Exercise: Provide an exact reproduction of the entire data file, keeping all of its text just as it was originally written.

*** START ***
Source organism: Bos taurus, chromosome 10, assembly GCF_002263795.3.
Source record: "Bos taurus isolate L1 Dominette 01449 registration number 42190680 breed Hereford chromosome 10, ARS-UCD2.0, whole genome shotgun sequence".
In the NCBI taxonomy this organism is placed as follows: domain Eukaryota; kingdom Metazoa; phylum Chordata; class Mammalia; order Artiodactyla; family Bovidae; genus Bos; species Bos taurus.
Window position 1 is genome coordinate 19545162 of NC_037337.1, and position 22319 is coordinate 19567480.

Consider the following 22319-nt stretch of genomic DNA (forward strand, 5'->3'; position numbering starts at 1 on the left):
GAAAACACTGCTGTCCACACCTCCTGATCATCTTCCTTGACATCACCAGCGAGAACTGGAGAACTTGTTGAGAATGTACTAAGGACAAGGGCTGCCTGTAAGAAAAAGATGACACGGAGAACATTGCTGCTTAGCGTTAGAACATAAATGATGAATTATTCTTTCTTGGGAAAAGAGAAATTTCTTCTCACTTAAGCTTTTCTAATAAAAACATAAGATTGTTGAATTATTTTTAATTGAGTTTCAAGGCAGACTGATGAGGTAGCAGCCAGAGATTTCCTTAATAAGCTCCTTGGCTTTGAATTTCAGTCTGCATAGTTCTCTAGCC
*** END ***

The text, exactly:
Source organism: Bos taurus, chromosome 10, assembly GCF_002263795.3.
Source record: "Bos taurus isolate L1 Dominette 01449 registration number 42190680 breed Hereford chromosome 10, ARS-UCD2.0, whole genome shotgun sequence".
In the NCBI taxonomy this organism is placed as follows: domain Eukaryota; kingdom Metazoa; phylum Chordata; class Mammalia; order Artiodactyla; family Bovidae; genus Bos; species Bos taurus.
Window position 1 is genome coordinate 19545162 of NC_037337.1, and position 22319 is coordinate 19567480.

Consider the following 22319-nt stretch of genomic DNA (forward strand, 5'->3'; position numbering starts at 1 on the left):
GAAAACACTGCTGTCCACACCTCCTGATCATCTTCCTTGACATCACCAGCGAGAACTGGAGAACTTGTTGAGAATGTACTAAGGACAAGGGCTGCCTGTAAGAAAAAGATGACACGGAGAACATTGCTGCTTAGCGTTAGAACATAAATGATGAATTATTCTTTCTTGGGAAAAGAGAAATTTCTTCTCACTTAAGCTTTTCTAATAAAAACATAAGATTGTTGAATTATTTTTAATTGAGTTTCAAGGCAGACTGATGAGGTAGCAGCCAGAGATTTCCTTAATAAGCTCCTTGGCTTTGAATTTCAGTCTGCATAGTTCTCTAGCC